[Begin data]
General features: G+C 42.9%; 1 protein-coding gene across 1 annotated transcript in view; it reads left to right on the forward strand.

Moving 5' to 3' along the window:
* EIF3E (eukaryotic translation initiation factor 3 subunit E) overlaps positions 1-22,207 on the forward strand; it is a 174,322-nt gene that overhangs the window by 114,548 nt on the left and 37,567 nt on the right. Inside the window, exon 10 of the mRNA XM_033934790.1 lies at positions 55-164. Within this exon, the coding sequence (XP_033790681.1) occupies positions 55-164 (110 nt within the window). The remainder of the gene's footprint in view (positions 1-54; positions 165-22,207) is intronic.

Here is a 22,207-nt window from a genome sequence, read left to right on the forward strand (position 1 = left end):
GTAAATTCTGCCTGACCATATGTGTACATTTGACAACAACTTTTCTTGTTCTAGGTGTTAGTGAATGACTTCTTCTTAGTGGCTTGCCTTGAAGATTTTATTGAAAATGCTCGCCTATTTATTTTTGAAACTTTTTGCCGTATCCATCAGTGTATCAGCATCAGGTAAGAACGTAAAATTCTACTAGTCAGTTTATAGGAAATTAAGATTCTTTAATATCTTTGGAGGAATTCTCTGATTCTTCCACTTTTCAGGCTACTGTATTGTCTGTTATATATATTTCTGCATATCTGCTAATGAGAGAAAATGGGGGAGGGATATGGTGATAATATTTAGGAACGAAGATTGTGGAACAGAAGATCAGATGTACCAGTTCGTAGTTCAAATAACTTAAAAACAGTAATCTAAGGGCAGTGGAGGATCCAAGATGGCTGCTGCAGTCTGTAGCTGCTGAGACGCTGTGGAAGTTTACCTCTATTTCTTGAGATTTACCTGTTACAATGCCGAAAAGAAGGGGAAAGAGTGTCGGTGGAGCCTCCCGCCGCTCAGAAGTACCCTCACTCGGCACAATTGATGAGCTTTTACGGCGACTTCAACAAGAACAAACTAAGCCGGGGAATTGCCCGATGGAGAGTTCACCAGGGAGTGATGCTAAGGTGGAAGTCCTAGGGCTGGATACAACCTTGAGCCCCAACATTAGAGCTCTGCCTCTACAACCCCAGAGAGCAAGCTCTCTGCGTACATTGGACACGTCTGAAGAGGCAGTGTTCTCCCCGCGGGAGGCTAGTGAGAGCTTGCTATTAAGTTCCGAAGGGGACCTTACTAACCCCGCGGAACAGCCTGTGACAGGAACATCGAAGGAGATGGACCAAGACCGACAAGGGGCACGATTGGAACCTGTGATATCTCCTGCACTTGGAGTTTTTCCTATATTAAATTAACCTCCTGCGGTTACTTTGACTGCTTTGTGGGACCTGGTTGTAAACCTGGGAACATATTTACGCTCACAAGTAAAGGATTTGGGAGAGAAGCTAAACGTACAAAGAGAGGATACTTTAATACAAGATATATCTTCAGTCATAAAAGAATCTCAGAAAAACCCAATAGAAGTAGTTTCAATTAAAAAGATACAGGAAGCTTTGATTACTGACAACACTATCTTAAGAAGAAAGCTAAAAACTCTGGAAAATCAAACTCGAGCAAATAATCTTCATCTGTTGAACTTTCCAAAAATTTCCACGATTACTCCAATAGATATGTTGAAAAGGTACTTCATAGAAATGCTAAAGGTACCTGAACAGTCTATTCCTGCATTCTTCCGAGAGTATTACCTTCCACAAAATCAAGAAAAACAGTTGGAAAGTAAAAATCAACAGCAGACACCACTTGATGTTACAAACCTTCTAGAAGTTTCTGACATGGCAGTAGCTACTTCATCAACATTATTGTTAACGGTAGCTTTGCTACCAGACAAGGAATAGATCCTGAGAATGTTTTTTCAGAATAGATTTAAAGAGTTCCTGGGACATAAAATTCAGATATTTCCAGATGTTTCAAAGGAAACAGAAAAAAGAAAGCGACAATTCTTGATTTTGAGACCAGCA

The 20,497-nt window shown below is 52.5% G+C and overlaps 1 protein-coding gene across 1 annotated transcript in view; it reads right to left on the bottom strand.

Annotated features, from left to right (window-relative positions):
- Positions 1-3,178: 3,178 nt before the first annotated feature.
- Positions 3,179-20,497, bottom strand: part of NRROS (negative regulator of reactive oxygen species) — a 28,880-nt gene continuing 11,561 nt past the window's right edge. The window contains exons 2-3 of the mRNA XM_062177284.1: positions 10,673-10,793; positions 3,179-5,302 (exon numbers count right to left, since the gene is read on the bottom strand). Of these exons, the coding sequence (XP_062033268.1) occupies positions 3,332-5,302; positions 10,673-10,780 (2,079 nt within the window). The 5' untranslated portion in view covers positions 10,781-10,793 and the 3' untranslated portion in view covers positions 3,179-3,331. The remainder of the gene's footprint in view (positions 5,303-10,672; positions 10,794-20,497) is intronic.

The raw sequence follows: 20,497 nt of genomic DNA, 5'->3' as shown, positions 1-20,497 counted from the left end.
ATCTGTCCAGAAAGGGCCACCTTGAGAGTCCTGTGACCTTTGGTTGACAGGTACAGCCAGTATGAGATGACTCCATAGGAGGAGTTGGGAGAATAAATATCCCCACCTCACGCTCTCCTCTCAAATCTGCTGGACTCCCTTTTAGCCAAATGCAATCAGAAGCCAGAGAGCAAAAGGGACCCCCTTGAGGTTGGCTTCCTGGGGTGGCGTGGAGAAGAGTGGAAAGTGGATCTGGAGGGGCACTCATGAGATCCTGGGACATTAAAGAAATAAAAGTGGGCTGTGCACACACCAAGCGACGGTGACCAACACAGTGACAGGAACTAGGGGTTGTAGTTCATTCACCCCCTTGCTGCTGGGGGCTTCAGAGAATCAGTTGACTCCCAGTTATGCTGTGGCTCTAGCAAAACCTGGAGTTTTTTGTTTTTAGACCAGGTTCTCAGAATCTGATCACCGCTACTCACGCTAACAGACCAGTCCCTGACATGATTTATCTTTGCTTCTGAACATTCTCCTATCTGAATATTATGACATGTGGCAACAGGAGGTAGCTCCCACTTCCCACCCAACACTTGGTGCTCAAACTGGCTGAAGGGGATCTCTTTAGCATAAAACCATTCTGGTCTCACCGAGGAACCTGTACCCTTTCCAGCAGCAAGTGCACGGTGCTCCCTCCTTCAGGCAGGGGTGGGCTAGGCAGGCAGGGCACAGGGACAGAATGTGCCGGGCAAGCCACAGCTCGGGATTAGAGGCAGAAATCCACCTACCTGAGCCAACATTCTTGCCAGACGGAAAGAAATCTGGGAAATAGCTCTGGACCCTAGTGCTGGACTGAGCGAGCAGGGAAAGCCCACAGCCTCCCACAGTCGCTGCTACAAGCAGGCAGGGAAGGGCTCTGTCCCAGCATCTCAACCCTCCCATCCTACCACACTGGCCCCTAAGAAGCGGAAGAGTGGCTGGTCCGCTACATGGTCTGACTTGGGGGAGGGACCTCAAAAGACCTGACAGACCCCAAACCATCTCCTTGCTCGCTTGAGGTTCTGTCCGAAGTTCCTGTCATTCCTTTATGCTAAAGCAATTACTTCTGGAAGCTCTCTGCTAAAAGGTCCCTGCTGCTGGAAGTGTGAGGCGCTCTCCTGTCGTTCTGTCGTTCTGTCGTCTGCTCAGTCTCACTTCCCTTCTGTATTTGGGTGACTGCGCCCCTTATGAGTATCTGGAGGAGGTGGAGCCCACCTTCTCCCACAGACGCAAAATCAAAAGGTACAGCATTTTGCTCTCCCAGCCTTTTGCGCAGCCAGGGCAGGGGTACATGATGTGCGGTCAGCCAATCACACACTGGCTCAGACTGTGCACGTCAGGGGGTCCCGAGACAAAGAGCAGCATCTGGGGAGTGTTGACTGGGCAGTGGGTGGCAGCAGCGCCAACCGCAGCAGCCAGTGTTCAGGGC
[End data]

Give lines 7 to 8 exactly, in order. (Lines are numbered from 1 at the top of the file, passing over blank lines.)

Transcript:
Annotated features, from left to right (window-relative positions):
- Positions 1-3,178: 3,178 nt before the first annotated feature.